I decided to write a non-fiction book with the title and subtitle RANKING – The reality, illusion and manipulation of objectivity. The book discusses the Hows and Whys of our love and fear of making ranks and being ranked through many real life examples to be viewed from three different angles (reality, illusion and manipulation) of objectivity. Ranking converts scientific theories to everyday’s experience by raising and answering such question as:
- Are college ranking lists objective?
- How to rank and rate states based on their fragility, corruption or even happiness?
- How to find the most relevant web pages?
- How to rank employees?
Life and society is really complex, consequently our message is not so simple such as ”Ranking is good!” or ”Ranking is bad!”. Since we permanently rank ourselves and others and are also being ranked, the message is twofold: how to prepare the possible most objective ranking and how to accept that ranking does not necessarily reflects our real values and achievements. The reader will understand our difficulties to navigate between objective and subjective and gets help to identify and modify her place in real and virtual communities by combining our human intelligence with computational techniques.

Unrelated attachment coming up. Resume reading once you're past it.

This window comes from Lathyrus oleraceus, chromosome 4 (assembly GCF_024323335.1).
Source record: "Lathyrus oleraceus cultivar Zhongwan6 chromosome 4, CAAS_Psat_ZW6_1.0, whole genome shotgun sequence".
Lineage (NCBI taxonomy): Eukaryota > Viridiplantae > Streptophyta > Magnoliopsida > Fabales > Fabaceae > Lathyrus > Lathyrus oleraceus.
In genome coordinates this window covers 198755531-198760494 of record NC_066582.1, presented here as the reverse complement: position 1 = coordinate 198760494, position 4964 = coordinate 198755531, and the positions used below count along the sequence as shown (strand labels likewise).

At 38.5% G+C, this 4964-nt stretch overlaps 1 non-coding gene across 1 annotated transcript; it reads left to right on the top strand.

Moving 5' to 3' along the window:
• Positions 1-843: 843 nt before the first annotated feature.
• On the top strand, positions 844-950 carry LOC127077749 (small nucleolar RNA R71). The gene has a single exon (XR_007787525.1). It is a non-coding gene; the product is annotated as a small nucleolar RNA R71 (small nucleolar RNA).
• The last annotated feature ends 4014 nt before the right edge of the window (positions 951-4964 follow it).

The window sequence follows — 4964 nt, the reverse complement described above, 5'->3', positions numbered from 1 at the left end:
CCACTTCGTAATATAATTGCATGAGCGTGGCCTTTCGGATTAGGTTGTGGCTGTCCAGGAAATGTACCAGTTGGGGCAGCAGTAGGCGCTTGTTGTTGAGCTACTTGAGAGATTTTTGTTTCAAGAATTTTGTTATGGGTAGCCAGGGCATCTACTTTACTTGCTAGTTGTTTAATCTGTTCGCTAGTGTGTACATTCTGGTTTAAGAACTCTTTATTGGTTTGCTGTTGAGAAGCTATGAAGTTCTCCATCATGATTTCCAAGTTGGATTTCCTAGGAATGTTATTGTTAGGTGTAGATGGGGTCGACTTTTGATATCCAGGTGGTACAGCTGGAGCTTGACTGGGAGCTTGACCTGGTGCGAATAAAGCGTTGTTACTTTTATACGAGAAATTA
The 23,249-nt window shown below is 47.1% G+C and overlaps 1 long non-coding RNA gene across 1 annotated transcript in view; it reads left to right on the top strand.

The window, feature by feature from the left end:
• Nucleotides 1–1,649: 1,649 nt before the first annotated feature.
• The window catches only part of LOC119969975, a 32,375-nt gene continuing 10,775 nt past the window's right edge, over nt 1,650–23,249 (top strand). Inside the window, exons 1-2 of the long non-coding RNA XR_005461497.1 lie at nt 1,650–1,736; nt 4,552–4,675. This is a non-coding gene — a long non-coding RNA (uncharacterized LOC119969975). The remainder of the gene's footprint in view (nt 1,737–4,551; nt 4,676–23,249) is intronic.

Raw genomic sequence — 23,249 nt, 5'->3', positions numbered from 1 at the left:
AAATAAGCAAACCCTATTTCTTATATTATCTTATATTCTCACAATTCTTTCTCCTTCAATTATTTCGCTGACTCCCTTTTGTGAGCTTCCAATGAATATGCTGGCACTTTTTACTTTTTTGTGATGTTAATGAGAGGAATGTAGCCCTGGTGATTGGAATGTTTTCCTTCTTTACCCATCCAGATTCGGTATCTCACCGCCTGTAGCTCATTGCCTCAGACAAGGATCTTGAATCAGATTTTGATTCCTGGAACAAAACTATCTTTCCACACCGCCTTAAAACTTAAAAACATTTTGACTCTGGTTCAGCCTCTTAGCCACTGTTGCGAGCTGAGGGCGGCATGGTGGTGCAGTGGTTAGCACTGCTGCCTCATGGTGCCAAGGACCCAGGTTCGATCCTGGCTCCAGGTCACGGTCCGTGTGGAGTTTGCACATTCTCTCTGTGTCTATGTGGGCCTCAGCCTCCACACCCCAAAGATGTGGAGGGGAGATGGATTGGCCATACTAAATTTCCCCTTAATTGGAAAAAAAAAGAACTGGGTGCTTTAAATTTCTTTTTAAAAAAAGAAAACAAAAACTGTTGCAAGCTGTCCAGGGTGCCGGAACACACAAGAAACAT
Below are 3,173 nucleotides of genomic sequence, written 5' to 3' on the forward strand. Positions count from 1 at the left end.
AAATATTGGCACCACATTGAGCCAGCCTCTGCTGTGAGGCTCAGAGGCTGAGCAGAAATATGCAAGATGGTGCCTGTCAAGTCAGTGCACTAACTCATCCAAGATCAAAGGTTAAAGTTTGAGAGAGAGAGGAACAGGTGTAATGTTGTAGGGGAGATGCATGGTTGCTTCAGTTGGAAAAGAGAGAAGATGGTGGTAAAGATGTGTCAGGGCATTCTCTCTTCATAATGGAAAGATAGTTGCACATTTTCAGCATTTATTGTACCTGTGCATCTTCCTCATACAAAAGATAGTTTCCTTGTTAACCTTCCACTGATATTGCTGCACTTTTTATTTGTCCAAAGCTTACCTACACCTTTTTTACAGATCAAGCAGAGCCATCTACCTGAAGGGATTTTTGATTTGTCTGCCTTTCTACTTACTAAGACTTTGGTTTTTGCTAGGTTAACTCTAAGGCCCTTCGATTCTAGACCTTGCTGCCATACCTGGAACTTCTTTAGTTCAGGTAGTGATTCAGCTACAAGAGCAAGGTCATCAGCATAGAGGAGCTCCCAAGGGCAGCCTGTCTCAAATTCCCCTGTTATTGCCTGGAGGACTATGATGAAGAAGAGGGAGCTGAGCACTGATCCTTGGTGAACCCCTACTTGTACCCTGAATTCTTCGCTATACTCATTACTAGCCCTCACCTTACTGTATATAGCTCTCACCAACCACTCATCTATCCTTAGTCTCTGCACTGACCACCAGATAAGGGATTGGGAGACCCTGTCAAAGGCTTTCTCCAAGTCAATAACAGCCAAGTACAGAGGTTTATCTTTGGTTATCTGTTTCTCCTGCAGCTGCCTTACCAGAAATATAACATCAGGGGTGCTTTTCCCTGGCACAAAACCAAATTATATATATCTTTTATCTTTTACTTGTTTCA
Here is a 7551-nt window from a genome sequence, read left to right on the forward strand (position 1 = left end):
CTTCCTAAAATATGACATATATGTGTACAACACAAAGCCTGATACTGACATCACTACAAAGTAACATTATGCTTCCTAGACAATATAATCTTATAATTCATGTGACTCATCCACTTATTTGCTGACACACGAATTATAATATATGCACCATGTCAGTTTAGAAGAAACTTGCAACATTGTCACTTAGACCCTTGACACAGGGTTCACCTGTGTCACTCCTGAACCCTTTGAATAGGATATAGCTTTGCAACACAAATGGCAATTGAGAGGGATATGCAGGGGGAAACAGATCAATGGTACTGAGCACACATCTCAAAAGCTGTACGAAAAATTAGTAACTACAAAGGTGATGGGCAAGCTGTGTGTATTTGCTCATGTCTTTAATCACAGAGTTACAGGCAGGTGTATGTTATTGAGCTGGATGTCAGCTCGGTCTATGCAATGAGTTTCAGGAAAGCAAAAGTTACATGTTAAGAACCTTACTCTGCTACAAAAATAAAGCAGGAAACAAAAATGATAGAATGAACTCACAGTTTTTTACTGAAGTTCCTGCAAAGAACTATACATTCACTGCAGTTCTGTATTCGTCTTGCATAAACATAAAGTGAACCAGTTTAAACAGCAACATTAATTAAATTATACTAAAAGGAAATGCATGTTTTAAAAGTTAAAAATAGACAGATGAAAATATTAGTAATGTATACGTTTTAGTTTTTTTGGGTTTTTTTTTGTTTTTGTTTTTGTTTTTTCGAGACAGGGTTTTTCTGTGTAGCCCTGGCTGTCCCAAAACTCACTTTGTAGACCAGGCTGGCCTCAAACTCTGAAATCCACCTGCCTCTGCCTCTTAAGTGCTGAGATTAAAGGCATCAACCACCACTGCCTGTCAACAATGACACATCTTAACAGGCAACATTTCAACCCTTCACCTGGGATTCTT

In February 2018, The Washington Post launched new lists of best-selling books. In an attempt to combine online and in-store sales, some of the new lists incorporated data from both NPD BookScan and Amazon. For the first three months, all the lists were published correctly. But in late May 2018, the software that merges the two data sets began to experience substantial, intermittent errors, rendering the lists inaccurate. Two causes have been identified. One was related to how the software ingested and combined data from the two sources. The other started in late December 2018, when a change in one data source led the software to begin inadvertently removing the top bestseller, causing the books to be listed in the wrong order and ignoring some sales from top-selling titles. These errors were caught in June 2019. All errors have been corrected and the lists have been republished online and labeled with corrections. The Post is now hand-checking every list before publication to ensure accuracy.
For further details, see The Digital Reader
Rankings aren’t perfect, and they shouldn’t be treated as such.
See Sarah Linney’s article here.
The marketing is on.
Even if you have not read the whole book, you may grade it based on the excerpts you know.
A chat with Natalie
(You may turn the volume up more than you